fb-ad
Social Media Marketing

Facebook's Targeted Ads Won't Bother Japan

Facebook COO Sheryl Sandberg recently said that smartphones may be more important than TV for advertising. This has been reinforced by Facebook’s latest software release which allows companies to send ads directly to smartphones. But as Facebook takes the next step to monetise its offering, Japanese users are still getting to grips with the basics of the social networking site.

Until the tail end of last year, Mixi was Japan’s most popular social networking platform. With 12 million active users spanning multiple demographics, Mixi’s success was largely thanks to a number of factors:

- It appealed to the security conscious: Users can sign up anonymously and keep their identities secret

- It was local: Since a Japanese phone number is required to verify the account, Mixi is accessible only to those living in Japan

- It was selective: Typical users have a one thousand friend limit

- It was clever: Mixi sports a feature called ashiato (meaning footprint), which allows users to see who has visited their profile, similar to LinkedIn

In contrast to Mixi’s success, in 2011 The New York Times reported that the number of Japanese Facebook users was fewer than two million, less than 2% of the country’s online population. Apparently, at that time Japanese users showed little interest in Facebook because it was not optimised for the Japanese language and there was still a reluctance to use real names or provide detailed user information.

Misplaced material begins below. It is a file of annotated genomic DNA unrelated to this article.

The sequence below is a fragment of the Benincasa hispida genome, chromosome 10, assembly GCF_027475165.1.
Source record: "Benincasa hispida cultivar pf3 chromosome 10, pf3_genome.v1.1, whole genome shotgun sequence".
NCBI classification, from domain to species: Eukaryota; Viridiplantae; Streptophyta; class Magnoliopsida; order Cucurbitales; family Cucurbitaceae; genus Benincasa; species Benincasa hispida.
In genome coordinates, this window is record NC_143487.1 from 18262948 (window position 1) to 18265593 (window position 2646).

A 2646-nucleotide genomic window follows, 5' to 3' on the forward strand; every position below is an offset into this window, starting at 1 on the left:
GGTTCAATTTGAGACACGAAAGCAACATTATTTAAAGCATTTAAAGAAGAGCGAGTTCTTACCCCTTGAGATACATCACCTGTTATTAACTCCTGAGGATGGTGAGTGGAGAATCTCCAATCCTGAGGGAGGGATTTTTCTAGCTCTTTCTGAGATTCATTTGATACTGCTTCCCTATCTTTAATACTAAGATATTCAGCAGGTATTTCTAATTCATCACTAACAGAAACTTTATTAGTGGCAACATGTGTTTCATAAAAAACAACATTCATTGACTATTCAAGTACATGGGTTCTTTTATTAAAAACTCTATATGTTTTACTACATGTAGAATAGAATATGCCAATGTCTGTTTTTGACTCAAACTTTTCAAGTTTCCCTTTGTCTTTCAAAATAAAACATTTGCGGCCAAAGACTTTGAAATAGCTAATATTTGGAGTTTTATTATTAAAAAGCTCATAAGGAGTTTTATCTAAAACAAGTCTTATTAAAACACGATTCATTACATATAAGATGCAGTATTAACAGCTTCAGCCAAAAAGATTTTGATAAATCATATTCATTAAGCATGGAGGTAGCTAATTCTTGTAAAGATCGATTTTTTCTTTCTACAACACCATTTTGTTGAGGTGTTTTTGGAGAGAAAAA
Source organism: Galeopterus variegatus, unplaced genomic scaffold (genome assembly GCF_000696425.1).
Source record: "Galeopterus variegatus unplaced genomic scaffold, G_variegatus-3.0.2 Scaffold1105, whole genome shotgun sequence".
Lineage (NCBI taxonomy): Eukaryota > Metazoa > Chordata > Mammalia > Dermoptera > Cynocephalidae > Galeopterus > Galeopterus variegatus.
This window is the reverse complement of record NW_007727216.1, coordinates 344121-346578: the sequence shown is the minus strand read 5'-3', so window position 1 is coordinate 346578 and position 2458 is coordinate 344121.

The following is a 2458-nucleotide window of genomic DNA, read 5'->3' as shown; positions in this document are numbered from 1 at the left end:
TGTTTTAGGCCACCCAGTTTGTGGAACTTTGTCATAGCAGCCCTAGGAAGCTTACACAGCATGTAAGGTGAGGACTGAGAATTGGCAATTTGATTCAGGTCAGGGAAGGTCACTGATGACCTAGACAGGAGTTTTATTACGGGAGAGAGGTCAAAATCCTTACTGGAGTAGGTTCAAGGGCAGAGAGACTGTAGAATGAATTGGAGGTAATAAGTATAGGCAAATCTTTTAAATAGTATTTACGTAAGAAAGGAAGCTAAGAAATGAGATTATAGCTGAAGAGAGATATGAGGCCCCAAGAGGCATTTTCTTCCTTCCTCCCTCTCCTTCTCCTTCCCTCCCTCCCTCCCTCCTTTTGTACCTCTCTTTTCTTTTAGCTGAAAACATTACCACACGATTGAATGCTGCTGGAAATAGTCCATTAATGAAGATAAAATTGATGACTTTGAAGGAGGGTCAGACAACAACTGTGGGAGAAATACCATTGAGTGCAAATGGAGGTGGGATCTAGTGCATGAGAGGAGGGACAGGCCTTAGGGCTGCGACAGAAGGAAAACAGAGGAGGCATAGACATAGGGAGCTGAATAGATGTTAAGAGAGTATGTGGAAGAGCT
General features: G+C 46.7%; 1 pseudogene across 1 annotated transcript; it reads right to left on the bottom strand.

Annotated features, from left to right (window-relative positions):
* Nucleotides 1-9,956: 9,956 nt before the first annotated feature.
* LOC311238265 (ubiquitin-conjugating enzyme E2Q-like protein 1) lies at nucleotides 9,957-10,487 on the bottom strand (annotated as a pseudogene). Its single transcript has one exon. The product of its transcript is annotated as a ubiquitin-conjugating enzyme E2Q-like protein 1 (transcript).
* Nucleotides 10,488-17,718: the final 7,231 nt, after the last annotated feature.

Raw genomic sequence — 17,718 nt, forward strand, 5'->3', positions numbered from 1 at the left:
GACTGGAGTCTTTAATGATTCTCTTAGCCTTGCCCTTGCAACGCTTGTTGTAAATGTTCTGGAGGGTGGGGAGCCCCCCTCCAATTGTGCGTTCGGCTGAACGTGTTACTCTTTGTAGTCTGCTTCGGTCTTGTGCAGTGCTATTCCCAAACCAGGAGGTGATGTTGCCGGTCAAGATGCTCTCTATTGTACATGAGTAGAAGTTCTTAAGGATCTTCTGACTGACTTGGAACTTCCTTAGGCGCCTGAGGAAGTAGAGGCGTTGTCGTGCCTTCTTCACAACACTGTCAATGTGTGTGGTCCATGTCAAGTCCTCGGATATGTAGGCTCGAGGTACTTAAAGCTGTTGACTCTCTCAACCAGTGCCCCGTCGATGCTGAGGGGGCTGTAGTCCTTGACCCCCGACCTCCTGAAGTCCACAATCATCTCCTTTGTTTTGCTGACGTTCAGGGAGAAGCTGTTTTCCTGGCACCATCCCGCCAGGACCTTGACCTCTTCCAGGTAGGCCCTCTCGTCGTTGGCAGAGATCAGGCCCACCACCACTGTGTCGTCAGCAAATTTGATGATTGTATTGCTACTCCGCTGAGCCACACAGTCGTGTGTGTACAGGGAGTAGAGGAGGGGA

But Mixi was bound to struggle eventually and half a year ago Facebook finally overtook Mixi to become the most used social networking site in Japan with more than 13.5 million monthly users. Now ranked at number 18 out of all countries using Facebook, Japan is the perfect market for targeted ads on smartphones. Here is a population fairly new to Facebook, still learning what the site encompasses.

Satomi Adaka, 29, a medical researcher from Saitama, says:

“I was a fan of Mixi but use Facebook much more these days. It allows me to connect with foreign friends and it is much easier to post pictures online. I’ve also heard that Facebook is a good place to find a partner by connecting with friend’s friends.”

How does she feel about Facebook’s targeted ads to smartphone users?

“It’s not a big deal for Japanese people. In our country we are constantly bombarded with commercials, it makes sense that Facebook would introduce adverts. Why not? And it’s smart thinking that the ads are targeted to each user.”

As Facebook continues to explore new ways of producing revenue, it’s no wonder it is expanding into ads on smartphones. It makes good business sense, it is unlikely to spark a mass exodus from the site, and it ensures everybody back at HQ gets paid.

Ben Buchan, 30, a teacher based in Tokyo, says:

“My high school students are becoming much more interested in Facebook. Mixi hasn’t really kept up with its progress. Most of the kids who now use Facebook won’t care if there are occasional ads popping up when they are sharing pictures and status updates. In fact, you’ll probably find that they quite like them – especially if they are targeted ads based on sites they have visited in the past.”

As Japan continues to embrace Facebook, will its latest direct advertising software meet with much resistance? I doubt it. As long at Sheryl Sandberg pitches the ads as part of the whole Facebook experience and something the West is already embracing, I daresay you’ll not hear so much as a yappari (“that figures”) from us in the East.

 

Jerome Watanabe is a writer and communication consultant for international technology brands. He splits his time between Hammersmith and Harajuku.



PREVIOUS ARTICLE

« Does Wearable Tech Have A Place In The Enterprise?

NEXT ARTICLE

Dickensian India: Slums, High Tech & Mission to Mars »
Jerome Watanabe

Jerome Watanabe is a writer and communication consultant for international technology brands. He has a master’s degree in Japanese language, history and society from Sheffield University, England. He specialises in emerging technologies, mobile applications and Asian business and politics. Jerome splits his time between Hammersmith and Harajuku.

  • Mail

Poll

Do you think your smartphone is making you a workaholic?